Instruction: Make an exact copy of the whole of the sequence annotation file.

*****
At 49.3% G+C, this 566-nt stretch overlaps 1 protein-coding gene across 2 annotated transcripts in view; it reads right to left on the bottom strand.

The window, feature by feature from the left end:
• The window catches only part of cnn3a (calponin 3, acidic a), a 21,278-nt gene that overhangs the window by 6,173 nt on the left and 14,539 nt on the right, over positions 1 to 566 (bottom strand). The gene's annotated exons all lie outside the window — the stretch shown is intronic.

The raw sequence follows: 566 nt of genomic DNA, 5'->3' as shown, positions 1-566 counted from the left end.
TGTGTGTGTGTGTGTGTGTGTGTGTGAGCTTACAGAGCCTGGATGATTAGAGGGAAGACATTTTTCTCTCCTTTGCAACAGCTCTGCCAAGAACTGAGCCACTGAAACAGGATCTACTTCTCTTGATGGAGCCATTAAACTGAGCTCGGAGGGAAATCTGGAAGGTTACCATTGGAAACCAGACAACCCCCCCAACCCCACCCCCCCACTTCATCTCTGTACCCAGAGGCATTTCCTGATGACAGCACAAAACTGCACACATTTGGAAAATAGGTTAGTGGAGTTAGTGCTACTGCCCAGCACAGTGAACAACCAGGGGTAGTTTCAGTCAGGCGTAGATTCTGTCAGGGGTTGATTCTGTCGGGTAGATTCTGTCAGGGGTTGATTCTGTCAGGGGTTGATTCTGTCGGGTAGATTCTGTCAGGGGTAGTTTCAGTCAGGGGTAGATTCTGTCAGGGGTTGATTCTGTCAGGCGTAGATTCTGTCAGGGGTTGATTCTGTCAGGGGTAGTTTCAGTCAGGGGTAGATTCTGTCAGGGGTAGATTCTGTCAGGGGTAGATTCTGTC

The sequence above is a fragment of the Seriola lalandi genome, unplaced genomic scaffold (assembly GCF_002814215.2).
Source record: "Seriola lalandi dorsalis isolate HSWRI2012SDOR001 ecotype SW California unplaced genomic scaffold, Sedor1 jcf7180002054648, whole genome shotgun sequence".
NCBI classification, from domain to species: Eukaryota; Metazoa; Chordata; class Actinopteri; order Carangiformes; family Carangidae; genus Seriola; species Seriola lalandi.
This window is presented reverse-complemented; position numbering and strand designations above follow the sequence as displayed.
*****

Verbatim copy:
At 49.3% G+C, this 566-nt stretch overlaps 1 protein-coding gene across 2 annotated transcripts in view; it reads right to left on the bottom strand.

The window, feature by feature from the left end:
• The window catches only part of cnn3a (calponin 3, acidic a), a 21,278-nt gene that overhangs the window by 6,173 nt on the left and 14,539 nt on the right, over positions 1 to 566 (bottom strand). The gene's annotated exons all lie outside the window — the stretch shown is intronic.

The raw sequence follows: 566 nt of genomic DNA, 5'->3' as shown, positions 1-566 counted from the left end.
TGTGTGTGTGTGTGTGTGTGTGTGTGAGCTTACAGAGCCTGGATGATTAGAGGGAAGACATTTTTCTCTCCTTTGCAACAGCTCTGCCAAGAACTGAGCCACTGAAACAGGATCTACTTCTCTTGATGGAGCCATTAAACTGAGCTCGGAGGGAAATCTGGAAGGTTACCATTGGAAACCAGACAACCCCCCCAACCCCACCCCCCCACTTCATCTCTGTACCCAGAGGCATTTCCTGATGACAGCACAAAACTGCACACATTTGGAAAATAGGTTAGTGGAGTTAGTGCTACTGCCCAGCACAGTGAACAACCAGGGGTAGTTTCAGTCAGGCGTAGATTCTGTCAGGGGTTGATTCTGTCGGGTAGATTCTGTCAGGGGTTGATTCTGTCAGGGGTTGATTCTGTCGGGTAGATTCTGTCAGGGGTAGTTTCAGTCAGGGGTAGATTCTGTCAGGGGTTGATTCTGTCAGGCGTAGATTCTGTCAGGGGTTGATTCTGTCAGGGGTAGTTTCAGTCAGGGGTAGATTCTGTCAGGGGTAGATTCTGTCAGGGGTAGATTCTGTC

The sequence above is a fragment of the Seriola lalandi genome, unplaced genomic scaffold (assembly GCF_002814215.2).
Source record: "Seriola lalandi dorsalis isolate HSWRI2012SDOR001 ecotype SW California unplaced genomic scaffold, Sedor1 jcf7180002054648, whole genome shotgun sequence".
NCBI classification, from domain to species: Eukaryota; Metazoa; Chordata; class Actinopteri; order Carangiformes; family Carangidae; genus Seriola; species Seriola lalandi.
This window is presented reverse-complemented; position numbering and strand designations above follow the sequence as displayed.